Acta Analytica

, Volume 27, Issue 3, pp 231–246

Varieties of Multiple Antecedent Cause



A great deal has been written over the past decade defending ‘higher-level’ causes by arguing that overdetermination is more complex than many philosophers initially thought. Although two shooters overdetermine the death of a firing squad victim, a baseball and its parts do not overdetermine the breaking of a window. But while these analyses of overdetermination have no doubt been fruitful, the focus on overdetermination—while ignoring other varieties of causal relation—has limited the discussion. Many of the cases of interest resemble joint causes or a cause necessitating a simultaneous epiphenomenon as much as they resemble overdeterminers. If we are to fully understand higher-level causation, we need to distinguish it from these causal relations as well. This paper is dedicated to the task, focusing especially on the ‘threat’ that higher-level causes are epiphenomena necessitated by lower-level causes.


Mental causation Non-fundamentalia Overdetermination Epiphenomena Causal exclusion Non-reductive physicalism 


Unable to display preview. Download preview PDF.

Unable to display preview. Download preview PDF.


  1. Baxter, D. (1988a). Identity in the loose and popular sense. Mind, 97.Google Scholar
  2. Baxter, D. (1988b). Many-one identity. Philosophical Papers, 17, 193–216.CrossRefGoogle Scholar
  3. Bennett, J. (1988). Events and their Names. Hackett Publishers.Google Scholar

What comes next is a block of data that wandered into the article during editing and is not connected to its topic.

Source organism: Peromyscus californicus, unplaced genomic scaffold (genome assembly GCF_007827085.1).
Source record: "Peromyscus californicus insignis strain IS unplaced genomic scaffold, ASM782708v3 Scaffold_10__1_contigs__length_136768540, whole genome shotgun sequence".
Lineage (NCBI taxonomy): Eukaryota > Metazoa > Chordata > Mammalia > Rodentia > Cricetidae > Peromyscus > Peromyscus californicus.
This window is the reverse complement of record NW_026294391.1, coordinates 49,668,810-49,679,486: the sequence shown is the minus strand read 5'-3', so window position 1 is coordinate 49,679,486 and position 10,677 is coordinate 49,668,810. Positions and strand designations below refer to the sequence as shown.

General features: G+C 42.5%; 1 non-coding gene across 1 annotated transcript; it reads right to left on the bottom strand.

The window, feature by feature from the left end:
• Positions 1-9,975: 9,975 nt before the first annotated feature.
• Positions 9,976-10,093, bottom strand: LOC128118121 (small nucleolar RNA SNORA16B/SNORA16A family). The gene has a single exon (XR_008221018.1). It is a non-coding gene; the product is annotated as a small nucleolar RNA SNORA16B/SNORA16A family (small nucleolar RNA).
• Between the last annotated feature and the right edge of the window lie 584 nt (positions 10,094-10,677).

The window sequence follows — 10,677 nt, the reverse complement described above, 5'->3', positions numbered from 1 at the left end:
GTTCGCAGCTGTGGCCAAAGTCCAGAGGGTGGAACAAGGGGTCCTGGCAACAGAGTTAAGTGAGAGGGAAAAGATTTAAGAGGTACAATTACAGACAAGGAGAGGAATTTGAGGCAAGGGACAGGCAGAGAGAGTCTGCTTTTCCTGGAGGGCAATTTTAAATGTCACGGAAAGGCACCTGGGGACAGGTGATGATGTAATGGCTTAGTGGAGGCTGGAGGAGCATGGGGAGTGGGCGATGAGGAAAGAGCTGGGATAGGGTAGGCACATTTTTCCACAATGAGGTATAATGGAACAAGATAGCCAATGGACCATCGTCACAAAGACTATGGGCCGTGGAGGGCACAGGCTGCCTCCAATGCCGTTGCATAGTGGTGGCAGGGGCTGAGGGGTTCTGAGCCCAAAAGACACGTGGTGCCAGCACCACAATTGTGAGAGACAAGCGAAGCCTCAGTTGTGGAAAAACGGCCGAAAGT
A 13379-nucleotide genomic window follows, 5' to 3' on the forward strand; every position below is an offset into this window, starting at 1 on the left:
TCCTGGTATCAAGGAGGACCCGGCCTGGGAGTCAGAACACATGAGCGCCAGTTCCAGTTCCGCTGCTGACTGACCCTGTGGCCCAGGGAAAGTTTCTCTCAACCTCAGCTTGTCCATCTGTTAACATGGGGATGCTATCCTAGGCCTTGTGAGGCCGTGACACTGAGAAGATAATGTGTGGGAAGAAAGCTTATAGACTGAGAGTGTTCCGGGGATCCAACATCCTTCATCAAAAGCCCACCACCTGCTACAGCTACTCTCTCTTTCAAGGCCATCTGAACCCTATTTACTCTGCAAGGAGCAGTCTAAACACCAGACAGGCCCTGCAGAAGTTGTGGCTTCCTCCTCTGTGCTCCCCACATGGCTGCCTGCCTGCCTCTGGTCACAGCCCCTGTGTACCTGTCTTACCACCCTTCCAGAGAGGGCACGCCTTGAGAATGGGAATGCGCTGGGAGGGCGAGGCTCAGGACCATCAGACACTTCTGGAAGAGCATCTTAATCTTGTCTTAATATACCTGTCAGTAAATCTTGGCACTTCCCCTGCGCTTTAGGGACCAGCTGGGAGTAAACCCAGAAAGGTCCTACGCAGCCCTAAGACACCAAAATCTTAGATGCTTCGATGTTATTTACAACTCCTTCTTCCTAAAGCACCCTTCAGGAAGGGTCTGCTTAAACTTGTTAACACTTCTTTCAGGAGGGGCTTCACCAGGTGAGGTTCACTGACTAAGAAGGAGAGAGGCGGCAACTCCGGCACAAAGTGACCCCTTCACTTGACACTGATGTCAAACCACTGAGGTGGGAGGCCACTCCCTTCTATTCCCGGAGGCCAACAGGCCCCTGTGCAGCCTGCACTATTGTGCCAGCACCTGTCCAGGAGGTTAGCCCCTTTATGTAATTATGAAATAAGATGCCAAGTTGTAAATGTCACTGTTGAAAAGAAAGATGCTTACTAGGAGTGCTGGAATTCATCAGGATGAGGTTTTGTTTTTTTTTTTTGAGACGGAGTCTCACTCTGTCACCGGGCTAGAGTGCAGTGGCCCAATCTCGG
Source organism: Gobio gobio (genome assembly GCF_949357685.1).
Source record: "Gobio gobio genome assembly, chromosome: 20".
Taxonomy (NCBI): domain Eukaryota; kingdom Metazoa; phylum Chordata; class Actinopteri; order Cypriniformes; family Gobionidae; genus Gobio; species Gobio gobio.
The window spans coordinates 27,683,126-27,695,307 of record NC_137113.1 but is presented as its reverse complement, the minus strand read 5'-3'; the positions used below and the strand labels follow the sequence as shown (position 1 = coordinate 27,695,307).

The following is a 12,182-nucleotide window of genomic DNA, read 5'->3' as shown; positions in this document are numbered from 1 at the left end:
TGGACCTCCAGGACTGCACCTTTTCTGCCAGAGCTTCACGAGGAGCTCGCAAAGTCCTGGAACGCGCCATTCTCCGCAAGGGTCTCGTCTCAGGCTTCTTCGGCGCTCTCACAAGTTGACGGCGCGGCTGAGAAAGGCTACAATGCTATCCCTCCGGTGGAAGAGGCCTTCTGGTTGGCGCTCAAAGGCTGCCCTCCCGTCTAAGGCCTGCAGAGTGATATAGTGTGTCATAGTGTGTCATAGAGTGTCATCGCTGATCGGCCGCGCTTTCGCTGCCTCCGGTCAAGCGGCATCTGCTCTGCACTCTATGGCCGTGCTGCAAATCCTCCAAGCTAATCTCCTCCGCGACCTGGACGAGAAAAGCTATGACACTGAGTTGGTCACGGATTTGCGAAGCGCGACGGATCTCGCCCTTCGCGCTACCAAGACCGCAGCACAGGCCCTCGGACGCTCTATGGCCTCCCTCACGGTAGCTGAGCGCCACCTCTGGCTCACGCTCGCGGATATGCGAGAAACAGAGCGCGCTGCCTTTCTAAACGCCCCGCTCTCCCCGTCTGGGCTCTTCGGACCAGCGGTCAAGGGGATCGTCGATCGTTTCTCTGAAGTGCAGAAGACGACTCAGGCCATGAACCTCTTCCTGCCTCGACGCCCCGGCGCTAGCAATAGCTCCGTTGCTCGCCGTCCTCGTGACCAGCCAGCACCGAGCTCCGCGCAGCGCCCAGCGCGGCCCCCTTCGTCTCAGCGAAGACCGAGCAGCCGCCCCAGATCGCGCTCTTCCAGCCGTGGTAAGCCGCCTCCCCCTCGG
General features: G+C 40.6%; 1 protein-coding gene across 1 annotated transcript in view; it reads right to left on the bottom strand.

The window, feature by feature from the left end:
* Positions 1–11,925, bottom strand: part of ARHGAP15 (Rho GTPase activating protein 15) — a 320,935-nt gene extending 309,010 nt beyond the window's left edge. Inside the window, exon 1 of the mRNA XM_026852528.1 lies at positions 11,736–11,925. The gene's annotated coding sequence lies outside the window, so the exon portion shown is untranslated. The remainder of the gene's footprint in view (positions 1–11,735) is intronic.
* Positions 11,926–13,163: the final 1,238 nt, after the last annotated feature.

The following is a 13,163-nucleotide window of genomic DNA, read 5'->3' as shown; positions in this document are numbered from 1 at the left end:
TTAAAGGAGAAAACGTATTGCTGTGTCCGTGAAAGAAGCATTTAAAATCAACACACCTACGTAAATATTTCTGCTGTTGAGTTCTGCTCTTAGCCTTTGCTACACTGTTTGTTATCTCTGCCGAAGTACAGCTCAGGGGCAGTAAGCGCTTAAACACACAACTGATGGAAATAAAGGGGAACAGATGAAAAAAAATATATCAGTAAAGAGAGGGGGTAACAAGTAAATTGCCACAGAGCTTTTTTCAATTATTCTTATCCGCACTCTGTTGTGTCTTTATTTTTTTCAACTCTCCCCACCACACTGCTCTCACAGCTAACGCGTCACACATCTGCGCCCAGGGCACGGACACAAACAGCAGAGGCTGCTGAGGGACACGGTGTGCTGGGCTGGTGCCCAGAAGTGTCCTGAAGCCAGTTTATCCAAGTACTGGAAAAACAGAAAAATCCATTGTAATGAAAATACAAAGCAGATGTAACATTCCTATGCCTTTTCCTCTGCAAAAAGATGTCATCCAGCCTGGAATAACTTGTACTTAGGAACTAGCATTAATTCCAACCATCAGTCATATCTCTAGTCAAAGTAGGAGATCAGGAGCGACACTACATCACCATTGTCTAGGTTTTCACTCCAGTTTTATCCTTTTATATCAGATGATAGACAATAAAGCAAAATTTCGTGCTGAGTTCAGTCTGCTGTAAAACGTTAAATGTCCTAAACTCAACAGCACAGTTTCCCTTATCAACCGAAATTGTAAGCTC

4. Bennett, K. (2003). Why the exclusion problem seems intractable, and how, just maybe, to tract it. Nous, 37(3), 471–497.CrossRefGoogle Scholar
  5. Bennett, K. (2008). Exclusion again. In J. Hohwy, and J. Kallestrup (Eds.), Being Reduced: New Essays on Reduction, Explanation, and Causation, chapter 14, pages 280–306. Oxford University Press.Google Scholar
  6. Blackburn, S. (1991). Losing your mind: Physics, identity, and folk burglar protection. In Essays in Quasi-Realism, pages 229–254. Oxford University Press.Google Scholar
  7. Burge, T. (1993). Mind-body causation and explanatory practice. In J. Heil, and A. Mele (Eds.), Mental Causation, pages 97–120. Clarendon Press.Google Scholar
  8. Campbell, K. (1990). Abstract Particulars. Blackwell.Google Scholar
  9. Carroll, J. W., & Carter, W. R. (2005). An unstable eliminativism. Pacific Philosophical Quarterly, 86(1), 1–17.CrossRefGoogle Scholar
  10. Goldman, A. I. (1969). The compatibility of mechanism and purpose. Philosophical Review, 78(4), 468–482.CrossRefGoogle Scholar
  11. Harbecke, J. (2009). Mental Causation: Investigating the Mind’s Powers in a Natural World. Ontos Verlag.Google Scholar
  12. Hitchcock, C. (1993). A generalized probabilistic theory of causal relevance. Synthese, 97, 335–364.CrossRefGoogle Scholar
  13. Hitchcock, C. (1995). The mishap at reichenbach fall: Singular vs. general causation. Philosophical Studies: An International Journal for Philosophy in the Analytic Tradition, 78, 257–291.CrossRefGoogle Scholar
  14. Hitchcock, C. (1996). The role of contrast in causal and explanatory claims. Synthese, 107, 395–419.CrossRefGoogle Scholar
  15. Horgan, T. (1998). Kim on mental causation and causal exclusion. Philosophical Perspec- tives, 11, 165–184.Google Scholar
  16. Kallestrup, J. (2006). The causal exclusion argument. Philosophical Studies: An Inter- national Journal for Philosophy in the Analytic Tradition, 131(2), 459–485.CrossRefGoogle Scholar